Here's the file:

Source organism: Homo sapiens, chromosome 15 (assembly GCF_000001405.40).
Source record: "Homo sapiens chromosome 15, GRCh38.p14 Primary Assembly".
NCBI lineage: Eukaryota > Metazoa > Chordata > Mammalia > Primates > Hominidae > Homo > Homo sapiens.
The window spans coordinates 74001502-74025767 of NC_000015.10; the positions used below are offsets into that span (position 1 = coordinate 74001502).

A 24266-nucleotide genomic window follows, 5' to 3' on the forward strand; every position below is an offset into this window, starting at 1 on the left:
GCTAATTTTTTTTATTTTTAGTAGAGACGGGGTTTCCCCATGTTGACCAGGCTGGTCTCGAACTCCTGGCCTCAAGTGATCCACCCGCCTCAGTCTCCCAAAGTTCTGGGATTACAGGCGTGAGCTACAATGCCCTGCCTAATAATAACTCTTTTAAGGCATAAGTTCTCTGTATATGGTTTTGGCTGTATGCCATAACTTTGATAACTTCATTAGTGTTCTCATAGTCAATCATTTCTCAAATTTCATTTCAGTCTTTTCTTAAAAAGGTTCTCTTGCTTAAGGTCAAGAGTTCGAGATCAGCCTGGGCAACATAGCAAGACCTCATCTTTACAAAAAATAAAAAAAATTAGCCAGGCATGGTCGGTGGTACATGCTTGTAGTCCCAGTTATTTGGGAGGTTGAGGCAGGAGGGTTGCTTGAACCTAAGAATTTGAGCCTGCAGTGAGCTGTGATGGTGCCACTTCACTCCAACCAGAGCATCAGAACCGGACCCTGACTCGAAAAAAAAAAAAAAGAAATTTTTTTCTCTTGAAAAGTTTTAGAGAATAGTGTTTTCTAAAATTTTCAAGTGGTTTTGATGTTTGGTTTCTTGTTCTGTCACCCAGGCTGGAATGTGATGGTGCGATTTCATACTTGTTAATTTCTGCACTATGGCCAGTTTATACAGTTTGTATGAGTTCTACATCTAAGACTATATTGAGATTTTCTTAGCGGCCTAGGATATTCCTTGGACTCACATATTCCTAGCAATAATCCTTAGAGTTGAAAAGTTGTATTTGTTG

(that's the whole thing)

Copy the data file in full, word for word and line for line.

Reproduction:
Source organism: Homo sapiens, chromosome 15 (assembly GCF_000001405.40).
Source record: "Homo sapiens chromosome 15, GRCh38.p14 Primary Assembly".
NCBI lineage: Eukaryota > Metazoa > Chordata > Mammalia > Primates > Hominidae > Homo > Homo sapiens.
The window spans coordinates 74001502-74025767 of NC_000015.10; the positions used below are offsets into that span (position 1 = coordinate 74001502).

A 24266-nucleotide genomic window follows, 5' to 3' on the forward strand; every position below is an offset into this window, starting at 1 on the left:
GCTAATTTTTTTTATTTTTAGTAGAGACGGGGTTTCCCCATGTTGACCAGGCTGGTCTCGAACTCCTGGCCTCAAGTGATCCACCCGCCTCAGTCTCCCAAAGTTCTGGGATTACAGGCGTGAGCTACAATGCCCTGCCTAATAATAACTCTTTTAAGGCATAAGTTCTCTGTATATGGTTTTGGCTGTATGCCATAACTTTGATAACTTCATTAGTGTTCTCATAGTCAATCATTTCTCAAATTTCATTTCAGTCTTTTCTTAAAAAGGTTCTCTTGCTTAAGGTCAAGAGTTCGAGATCAGCCTGGGCAACATAGCAAGACCTCATCTTTACAAAAAATAAAAAAAATTAGCCAGGCATGGTCGGTGGTACATGCTTGTAGTCCCAGTTATTTGGGAGGTTGAGGCAGGAGGGTTGCTTGAACCTAAGAATTTGAGCCTGCAGTGAGCTGTGATGGTGCCACTTCACTCCAACCAGAGCATCAGAACCGGACCCTGACTCGAAAAAAAAAAAAAAGAAATTTTTTTCTCTTGAAAAGTTTTAGAGAATAGTGTTTTCTAAAATTTTCAAGTGGTTTTGATGTTTGGTTTCTTGTTCTGTCACCCAGGCTGGAATGTGATGGTGCGATTTCATACTTGTTAATTTCTGCACTATGGCCAGTTTATACAGTTTGTATGAGTTCTACATCTAAGACTATATTGAGATTTTCTTAGCGGCCTAGGATATTCCTTGGACTCACATATTCCTAGCAATAATCCTTAGAGTTGAAAAGTTGTATTTGTTG